inetOrgPerson provides the mail attribute. The objectclass has no MUST attributes, but it is derived from organisationalPerson which is itself derived from person, which has the attributes cn (commonName) and sn (surname) as MUST attributes.
In conclusion, a guest user entry would have to have the following entries:
The ldap server should not allow anonymous bind. The password hash in the userPassword attribute should use a current hashing algorithm. OpenLDAP provides built in support for MD5, MD5 salted, SHA-1 and SHA-1 salted, which are all not recommended anymore. There is the possibilty to pass hashing and verification to the operating systems crypt5 function though. In linux the crypt function can use different hashing schemes. The hashing scheme used for the password hash in prepended to the password hash and forms a PHC string as defined in the PHC string format6. (I’ve asked DSA for information about preferred hashing algorithms on Debian systems, but got no answer back.)
As described in the preamble, users should be able to register an account and be able to do basic self service, like change the password and reset the password in case it gets lost. Also there should be an admin interface for user management.
Most users are accustomed to do such tasks via a webinterface, which is also the most common solution. There are multiple techonolgies out there that could help in writing such a webinterface- the most common solutions in the Debian project are perl scripts and Django7 based webprojects (like tracker.d.o).
Django is a web framework that is based on the Model-View-Controller pattern. It provides the building blocks to easily create basic Webapplications. Moreover it comes with an integrated admin interface and user and group models.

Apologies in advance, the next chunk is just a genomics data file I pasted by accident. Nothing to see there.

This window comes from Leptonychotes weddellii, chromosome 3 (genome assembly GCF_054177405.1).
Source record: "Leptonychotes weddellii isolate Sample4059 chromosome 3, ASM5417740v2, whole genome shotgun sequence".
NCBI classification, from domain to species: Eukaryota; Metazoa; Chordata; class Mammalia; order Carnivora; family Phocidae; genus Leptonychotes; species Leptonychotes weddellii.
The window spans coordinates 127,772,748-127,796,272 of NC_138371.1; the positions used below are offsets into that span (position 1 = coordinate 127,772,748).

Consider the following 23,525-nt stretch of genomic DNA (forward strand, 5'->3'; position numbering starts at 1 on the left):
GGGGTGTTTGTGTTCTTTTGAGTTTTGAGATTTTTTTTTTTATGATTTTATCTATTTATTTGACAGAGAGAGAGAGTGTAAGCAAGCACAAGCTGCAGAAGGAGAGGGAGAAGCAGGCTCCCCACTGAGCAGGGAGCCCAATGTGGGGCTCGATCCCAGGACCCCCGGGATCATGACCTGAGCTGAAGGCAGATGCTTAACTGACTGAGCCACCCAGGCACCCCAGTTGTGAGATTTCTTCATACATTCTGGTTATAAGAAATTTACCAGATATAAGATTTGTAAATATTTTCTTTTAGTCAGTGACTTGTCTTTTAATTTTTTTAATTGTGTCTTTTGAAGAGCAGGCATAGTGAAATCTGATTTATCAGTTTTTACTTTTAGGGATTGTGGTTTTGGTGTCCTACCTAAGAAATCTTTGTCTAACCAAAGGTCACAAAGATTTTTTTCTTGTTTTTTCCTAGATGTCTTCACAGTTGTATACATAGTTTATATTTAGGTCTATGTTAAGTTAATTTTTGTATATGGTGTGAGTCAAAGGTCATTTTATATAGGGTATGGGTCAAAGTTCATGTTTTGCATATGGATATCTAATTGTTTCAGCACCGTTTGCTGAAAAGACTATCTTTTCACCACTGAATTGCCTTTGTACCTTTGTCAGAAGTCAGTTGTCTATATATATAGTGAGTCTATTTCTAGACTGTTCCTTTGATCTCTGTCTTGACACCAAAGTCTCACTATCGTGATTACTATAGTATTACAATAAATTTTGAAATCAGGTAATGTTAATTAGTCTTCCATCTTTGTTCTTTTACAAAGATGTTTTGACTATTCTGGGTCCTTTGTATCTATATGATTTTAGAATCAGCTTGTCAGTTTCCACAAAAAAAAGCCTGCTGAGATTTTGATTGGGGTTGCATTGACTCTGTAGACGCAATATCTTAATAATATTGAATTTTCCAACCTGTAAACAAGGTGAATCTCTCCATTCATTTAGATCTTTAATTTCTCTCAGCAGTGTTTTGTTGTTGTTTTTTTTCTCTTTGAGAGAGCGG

Djangos default database backends include MySQL, sqlite and other relational databases, but not LDAP. There are two approaches to use Django with LDAP:
It is possible to use Django plugins for authenticating against an LDAP database (like python-django-auth-ldap or python-django-python3-ldap). The problem with these plugins is, that they are only for authentication, which means that any write operations on the LDAP Database would have to be programmed by hand. The upside is, that this approach provides a more granular control on the permissions the Django application needs for working with the LDAP Backend.
The second approach would be to use django-ldapdb8, which uses LDAP as a data storage backend. The benefit of this approach is a better integration in the Django framework (i.e. the user model could be reused which makes it easily accessible in the Django admin console). The downside is, that the Django application need read and write access to the whole ou=people subtree, to be able to perform its tasks. django-ldapdb is not packaged for Debian yet.
Webinterface and Backend-Database
The Webinterface and the LDAP Database can basically run on the same server, but the services can also be distributed to to servers. Regardless of the servers, the Webinterface should access the LDAP Database via an encrypted channel (ldaps).
- https://tools.ietf.org/html/rfc4511 [return]
- https://tools.ietf.org/html/rfc2307 [return]
- http://www.zytrax.com/books/ldap/ch3/ [return]
- https://tools.ietf.org/html/rfc2798 [return]
- https://manpages.debian.org/stretch/manpages-dev/crypt.3.en.html [return]
- https://github.com/P-H-C/phc-string-format/blob/master/phc-sf-spec.md [return]
- https://www.djangoproject.com/ [return]
- https://github.com/django-ldapdb/django-ldapdb/ [return]